Strong rumours continue to abound that Greece will default on its loan repayments and leave the single currency zone.
The cash-strapped country has suggested Russia could provide “a significant fiscal breath” if it takes part in the “Turkish Stream” gas pipeline, but some fear such a solution may come too late.
“The state is running out of cash, definitely, they are scraping funds from everywhere they can find it right now, but I think we have enough liquidity to keep on,” believes political analyst Dimitris Katsikas. “But the crash test will come in June. At the end of the day, we’re going to need a new deal, and if there’s no agreement over that, then yes, we’re going to run out of money.”
Greece has been locked in talks with the EU and the IMF over its repayments and it risks running out of money within weeks unless it submits a credible reform plan.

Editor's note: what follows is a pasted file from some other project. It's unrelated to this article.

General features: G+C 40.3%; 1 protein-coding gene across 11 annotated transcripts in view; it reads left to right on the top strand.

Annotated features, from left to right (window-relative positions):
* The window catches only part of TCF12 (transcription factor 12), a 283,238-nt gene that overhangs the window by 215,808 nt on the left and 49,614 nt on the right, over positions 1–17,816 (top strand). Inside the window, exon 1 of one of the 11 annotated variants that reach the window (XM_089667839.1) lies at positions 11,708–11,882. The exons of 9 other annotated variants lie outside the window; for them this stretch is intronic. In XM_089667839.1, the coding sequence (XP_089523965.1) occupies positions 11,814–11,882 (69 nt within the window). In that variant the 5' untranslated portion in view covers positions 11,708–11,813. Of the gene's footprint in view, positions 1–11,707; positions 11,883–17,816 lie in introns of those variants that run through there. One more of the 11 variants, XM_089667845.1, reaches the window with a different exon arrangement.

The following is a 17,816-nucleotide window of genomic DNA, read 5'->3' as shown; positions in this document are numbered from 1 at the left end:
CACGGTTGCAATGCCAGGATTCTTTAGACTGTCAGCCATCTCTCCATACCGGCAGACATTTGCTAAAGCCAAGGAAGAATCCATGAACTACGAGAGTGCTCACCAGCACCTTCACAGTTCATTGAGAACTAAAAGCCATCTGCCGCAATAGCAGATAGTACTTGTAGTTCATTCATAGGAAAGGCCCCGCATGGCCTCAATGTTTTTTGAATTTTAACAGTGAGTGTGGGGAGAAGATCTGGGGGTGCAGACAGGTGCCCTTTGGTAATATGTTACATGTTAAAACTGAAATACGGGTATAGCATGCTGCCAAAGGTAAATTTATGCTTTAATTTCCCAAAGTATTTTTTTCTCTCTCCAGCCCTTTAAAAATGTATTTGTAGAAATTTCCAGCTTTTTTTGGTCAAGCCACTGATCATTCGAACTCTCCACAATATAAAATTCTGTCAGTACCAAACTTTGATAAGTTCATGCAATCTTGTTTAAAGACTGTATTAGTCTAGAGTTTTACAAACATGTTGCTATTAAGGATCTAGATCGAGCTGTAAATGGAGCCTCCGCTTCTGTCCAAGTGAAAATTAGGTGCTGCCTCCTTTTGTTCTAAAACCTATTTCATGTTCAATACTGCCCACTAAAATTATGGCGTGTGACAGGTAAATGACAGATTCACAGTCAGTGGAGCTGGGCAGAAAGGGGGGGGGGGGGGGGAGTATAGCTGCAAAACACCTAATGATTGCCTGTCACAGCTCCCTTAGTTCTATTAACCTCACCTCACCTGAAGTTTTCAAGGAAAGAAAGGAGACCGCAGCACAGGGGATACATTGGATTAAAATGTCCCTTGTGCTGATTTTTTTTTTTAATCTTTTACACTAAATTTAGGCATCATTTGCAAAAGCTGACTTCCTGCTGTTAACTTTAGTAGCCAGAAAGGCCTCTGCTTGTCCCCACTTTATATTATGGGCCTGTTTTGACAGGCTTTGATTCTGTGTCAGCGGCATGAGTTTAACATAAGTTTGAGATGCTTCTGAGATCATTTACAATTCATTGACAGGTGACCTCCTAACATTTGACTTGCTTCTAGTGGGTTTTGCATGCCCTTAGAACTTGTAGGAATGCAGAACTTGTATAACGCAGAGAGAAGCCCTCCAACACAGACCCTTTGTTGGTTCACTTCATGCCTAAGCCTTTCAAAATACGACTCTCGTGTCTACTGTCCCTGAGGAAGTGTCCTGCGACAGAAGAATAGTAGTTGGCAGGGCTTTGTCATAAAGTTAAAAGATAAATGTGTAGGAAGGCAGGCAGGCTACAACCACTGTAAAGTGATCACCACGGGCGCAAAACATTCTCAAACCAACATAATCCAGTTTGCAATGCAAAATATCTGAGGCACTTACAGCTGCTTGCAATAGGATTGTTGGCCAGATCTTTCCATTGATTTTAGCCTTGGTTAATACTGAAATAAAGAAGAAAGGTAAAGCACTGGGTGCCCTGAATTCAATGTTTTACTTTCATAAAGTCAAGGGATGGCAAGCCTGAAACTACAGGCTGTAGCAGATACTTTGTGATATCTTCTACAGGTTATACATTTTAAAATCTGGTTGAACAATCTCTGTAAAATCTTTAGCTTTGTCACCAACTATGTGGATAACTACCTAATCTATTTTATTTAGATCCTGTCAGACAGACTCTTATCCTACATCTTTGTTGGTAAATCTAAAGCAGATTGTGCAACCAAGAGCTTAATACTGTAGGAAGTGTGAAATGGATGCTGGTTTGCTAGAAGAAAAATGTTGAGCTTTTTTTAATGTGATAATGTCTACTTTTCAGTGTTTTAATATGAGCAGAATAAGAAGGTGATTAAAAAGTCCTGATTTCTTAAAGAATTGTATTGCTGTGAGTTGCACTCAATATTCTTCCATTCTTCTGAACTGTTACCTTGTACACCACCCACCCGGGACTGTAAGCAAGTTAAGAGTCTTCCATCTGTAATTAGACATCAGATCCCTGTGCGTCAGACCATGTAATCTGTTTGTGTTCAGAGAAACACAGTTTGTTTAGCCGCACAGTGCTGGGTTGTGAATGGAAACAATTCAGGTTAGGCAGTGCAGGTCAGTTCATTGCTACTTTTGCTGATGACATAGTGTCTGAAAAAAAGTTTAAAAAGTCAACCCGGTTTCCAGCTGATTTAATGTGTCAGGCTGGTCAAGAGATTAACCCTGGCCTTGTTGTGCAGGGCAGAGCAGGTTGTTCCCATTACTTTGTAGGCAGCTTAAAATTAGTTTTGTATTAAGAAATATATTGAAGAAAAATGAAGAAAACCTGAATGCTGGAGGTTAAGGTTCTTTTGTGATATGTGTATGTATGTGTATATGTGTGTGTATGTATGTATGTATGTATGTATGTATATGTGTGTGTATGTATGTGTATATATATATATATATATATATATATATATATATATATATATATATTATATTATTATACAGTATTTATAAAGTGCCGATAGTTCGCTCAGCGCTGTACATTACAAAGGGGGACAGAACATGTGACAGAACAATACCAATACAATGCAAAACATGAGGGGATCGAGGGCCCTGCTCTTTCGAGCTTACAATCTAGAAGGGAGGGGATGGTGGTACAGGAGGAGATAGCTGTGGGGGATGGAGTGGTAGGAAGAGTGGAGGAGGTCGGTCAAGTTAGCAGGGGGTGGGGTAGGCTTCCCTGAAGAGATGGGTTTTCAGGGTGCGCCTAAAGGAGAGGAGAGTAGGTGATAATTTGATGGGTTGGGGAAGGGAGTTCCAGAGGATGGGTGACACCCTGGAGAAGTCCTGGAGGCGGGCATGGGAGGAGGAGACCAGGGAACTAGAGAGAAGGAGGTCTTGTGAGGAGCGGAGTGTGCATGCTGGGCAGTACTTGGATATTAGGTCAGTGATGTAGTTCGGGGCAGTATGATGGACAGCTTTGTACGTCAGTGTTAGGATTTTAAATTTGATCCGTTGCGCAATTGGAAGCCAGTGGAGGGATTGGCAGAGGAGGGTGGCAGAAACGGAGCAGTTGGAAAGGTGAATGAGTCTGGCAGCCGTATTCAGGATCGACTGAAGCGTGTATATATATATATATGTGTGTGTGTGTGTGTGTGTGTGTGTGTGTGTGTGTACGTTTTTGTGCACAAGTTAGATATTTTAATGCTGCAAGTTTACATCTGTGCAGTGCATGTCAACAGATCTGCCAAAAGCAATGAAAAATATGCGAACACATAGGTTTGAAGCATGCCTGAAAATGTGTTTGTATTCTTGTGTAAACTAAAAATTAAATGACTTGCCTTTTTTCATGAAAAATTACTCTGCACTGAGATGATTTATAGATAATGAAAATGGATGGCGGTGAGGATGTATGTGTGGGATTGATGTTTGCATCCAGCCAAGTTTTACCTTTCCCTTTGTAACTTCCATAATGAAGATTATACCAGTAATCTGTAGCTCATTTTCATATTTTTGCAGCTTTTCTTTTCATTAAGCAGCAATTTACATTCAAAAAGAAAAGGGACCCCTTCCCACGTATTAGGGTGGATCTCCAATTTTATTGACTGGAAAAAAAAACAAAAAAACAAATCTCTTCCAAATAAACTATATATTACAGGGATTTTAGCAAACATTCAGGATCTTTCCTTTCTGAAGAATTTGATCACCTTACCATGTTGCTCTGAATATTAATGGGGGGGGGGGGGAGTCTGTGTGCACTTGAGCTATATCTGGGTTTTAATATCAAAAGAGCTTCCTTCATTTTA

The ECB is said to be examining plans to create a virtual second currency within the euro bloc to help Athens avoid paying civil servants with IOUs.
Some analysts want Greece to be put out of its misery sooner rather than later.
Michael Hewson of CMC markets said: “I think a Greek exit is inevitable. The status quo is no longer a viable proposition. So really it’s a matter of how we manage the process of either restructuring Greece’s debts or managing a new program. Because the way things are at the moment, we can’t continue the way we are.”
Although the Greek government has repeatedly said it wants to honour its debts, any default would force the ECB to act and possibly restrict Greek banks’ crucial access to emergency liquidity funding.